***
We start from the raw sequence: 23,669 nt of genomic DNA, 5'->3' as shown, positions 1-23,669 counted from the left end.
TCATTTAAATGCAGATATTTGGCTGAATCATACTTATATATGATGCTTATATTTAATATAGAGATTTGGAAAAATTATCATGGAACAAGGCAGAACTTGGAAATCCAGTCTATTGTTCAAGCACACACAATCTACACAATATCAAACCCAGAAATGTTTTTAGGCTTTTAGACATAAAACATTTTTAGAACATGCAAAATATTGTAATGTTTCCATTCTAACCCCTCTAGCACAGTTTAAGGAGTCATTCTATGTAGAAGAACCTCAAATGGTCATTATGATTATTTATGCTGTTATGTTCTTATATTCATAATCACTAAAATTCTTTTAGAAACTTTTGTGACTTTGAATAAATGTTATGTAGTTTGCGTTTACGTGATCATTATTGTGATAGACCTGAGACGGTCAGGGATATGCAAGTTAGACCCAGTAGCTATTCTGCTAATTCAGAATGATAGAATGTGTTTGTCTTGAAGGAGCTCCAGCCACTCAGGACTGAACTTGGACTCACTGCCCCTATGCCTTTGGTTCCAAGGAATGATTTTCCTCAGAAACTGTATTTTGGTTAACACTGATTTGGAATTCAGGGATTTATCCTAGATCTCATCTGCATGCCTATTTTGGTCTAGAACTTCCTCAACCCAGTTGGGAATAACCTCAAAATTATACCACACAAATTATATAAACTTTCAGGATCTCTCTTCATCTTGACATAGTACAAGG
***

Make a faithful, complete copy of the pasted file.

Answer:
We start from the raw sequence: 23,669 nt of genomic DNA, 5'->3' as shown, positions 1-23,669 counted from the left end.
TCATTTAAATGCAGATATTTGGCTGAATCATACTTATATATGATGCTTATATTTAATATAGAGATTTGGAAAAATTATCATGGAACAAGGCAGAACTTGGAAATCCAGTCTATTGTTCAAGCACACACAATCTACACAATATCAAACCCAGAAATGTTTTTAGGCTTTTAGACATAAAACATTTTTAGAACATGCAAAATATTGTAATGTTTCCATTCTAACCCCTCTAGCACAGTTTAAGGAGTCATTCTATGTAGAAGAACCTCAAATGGTCATTATGATTATTTATGCTGTTATGTTCTTATATTCATAATCACTAAAATTCTTTTAGAAACTTTTGTGACTTTGAATAAATGTTATGTAGTTTGCGTTTACGTGATCATTATTGTGATAGACCTGAGACGGTCAGGGATATGCAAGTTAGACCCAGTAGCTATTCTGCTAATTCAGAATGATAGAATGTGTTTGTCTTGAAGGAGCTCCAGCCACTCAGGACTGAACTTGGACTCACTGCCCCTATGCCTTTGGTTCCAAGGAATGATTTTCCTCAGAAACTGTATTTTGGTTAACACTGATTTGGAATTCAGGGATTTATCCTAGATCTCATCTGCATGCCTATTTTGGTCTAGAACTTCCTCAACCCAGTTGGGAATAACCTCAAAATTATACCACACAAATTATATAAACTTTCAGGATCTCTCTTCATCTTGACATAGTACAAGG